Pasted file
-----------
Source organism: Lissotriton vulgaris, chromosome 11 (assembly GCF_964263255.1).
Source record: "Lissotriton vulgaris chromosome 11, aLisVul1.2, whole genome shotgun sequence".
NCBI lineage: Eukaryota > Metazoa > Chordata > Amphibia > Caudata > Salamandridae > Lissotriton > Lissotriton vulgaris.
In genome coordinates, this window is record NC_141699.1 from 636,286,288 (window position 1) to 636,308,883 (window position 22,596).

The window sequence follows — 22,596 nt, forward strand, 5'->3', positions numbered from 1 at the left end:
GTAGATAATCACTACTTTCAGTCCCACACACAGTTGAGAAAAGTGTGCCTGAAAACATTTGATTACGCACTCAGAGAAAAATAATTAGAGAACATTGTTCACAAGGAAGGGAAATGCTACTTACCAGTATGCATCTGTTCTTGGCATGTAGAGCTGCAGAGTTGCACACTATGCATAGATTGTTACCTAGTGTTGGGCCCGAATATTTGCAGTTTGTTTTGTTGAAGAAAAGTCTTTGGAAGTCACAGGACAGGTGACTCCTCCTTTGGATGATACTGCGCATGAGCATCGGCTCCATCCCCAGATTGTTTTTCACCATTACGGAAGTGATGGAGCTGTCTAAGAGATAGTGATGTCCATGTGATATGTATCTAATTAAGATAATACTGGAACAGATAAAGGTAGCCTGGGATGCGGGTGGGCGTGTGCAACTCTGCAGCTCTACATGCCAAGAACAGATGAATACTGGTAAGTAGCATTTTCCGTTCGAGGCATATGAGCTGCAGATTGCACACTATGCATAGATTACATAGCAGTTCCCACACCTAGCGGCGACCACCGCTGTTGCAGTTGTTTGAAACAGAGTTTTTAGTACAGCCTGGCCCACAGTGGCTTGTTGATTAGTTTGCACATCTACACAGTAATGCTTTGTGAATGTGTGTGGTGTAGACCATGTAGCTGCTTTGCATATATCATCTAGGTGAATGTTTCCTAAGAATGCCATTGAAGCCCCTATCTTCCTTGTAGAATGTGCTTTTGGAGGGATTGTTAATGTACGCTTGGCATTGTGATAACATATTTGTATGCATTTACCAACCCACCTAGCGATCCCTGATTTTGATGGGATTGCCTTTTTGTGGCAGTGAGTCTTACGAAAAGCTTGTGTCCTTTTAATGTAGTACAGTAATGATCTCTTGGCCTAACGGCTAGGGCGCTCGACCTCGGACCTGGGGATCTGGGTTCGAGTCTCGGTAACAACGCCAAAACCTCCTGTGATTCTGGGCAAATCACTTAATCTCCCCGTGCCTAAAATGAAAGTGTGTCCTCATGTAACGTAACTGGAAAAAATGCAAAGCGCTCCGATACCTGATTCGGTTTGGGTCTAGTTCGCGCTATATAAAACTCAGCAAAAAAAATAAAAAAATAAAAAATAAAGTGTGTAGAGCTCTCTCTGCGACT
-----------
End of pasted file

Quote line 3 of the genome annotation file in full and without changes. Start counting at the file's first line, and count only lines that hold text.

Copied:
NCBI lineage: Eukaryota > Metazoa > Chordata > Amphibia > Caudata > Salamandridae > Lissotriton > Lissotriton vulgaris.